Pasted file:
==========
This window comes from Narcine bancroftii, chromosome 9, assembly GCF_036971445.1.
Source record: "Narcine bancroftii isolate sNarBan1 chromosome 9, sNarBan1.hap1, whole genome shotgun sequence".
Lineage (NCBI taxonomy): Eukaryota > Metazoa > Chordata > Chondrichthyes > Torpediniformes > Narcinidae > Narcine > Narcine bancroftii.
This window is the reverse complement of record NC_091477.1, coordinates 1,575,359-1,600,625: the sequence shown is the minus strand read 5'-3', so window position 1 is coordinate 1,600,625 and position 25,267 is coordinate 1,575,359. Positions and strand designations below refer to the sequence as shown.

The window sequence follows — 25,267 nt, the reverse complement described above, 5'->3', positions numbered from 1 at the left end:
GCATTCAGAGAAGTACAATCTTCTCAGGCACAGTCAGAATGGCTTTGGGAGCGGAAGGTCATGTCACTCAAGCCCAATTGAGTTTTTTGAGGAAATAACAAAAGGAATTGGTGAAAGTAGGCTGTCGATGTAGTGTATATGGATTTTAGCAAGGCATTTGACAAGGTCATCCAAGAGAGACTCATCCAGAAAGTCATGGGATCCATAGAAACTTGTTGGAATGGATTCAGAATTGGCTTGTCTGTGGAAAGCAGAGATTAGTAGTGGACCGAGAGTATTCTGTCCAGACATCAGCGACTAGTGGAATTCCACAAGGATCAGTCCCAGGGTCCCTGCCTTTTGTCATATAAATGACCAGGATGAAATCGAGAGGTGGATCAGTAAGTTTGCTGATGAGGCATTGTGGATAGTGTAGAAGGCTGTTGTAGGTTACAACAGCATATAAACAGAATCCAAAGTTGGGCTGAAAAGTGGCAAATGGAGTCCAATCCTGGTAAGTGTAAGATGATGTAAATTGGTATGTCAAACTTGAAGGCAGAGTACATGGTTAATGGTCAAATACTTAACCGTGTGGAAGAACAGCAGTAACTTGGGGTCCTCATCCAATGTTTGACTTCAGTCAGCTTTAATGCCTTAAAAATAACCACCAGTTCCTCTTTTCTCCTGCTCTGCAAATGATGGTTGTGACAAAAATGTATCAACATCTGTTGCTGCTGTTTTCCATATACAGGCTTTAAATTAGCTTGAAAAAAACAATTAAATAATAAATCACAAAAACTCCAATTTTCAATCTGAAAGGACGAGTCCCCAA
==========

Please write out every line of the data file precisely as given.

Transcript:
This window comes from Narcine bancroftii, chromosome 9, assembly GCF_036971445.1.
Source record: "Narcine bancroftii isolate sNarBan1 chromosome 9, sNarBan1.hap1, whole genome shotgun sequence".
Lineage (NCBI taxonomy): Eukaryota > Metazoa > Chordata > Chondrichthyes > Torpediniformes > Narcinidae > Narcine > Narcine bancroftii.
This window is the reverse complement of record NC_091477.1, coordinates 1,575,359-1,600,625: the sequence shown is the minus strand read 5'-3', so window position 1 is coordinate 1,600,625 and position 25,267 is coordinate 1,575,359. Positions and strand designations below refer to the sequence as shown.

The window sequence follows — 25,267 nt, the reverse complement described above, 5'->3', positions numbered from 1 at the left end:
GCATTCAGAGAAGTACAATCTTCTCAGGCACAGTCAGAATGGCTTTGGGAGCGGAAGGTCATGTCACTCAAGCCCAATTGAGTTTTTTGAGGAAATAACAAAAGGAATTGGTGAAAGTAGGCTGTCGATGTAGTGTATATGGATTTTAGCAAGGCATTTGACAAGGTCATCCAAGAGAGACTCATCCAGAAAGTCATGGGATCCATAGAAACTTGTTGGAATGGATTCAGAATTGGCTTGTCTGTGGAAAGCAGAGATTAGTAGTGGACCGAGAGTATTCTGTCCAGACATCAGCGACTAGTGGAATTCCACAAGGATCAGTCCCAGGGTCCCTGCCTTTTGTCATATAAATGACCAGGATGAAATCGAGAGGTGGATCAGTAAGTTTGCTGATGAGGCATTGTGGATAGTGTAGAAGGCTGTTGTAGGTTACAACAGCATATAAACAGAATCCAAAGTTGGGCTGAAAAGTGGCAAATGGAGTCCAATCCTGGTAAGTGTAAGATGATGTAAATTGGTATGTCAAACTTGAAGGCAGAGTACATGGTTAATGGTCAAATACTTAACCGTGTGGAAGAACAGCAGTAACTTGGGGTCCTCATCCAATGTTTGACTTCAGTCAGCTTTAATGCCTTAAAAATAACCACCAGTTCCTCTTTTCTCCTGCTCTGCAAATGATGGTTGTGACAAAAATGTATCAACATCTGTTGCTGCTGTTTTCCATATACAGGCTTTAAATTAGCTTGAAAAAAACAATTAAATAATAAATCACAAAAACTCCAATTTTCAATCTGAAAGGACGAGTCCCCAA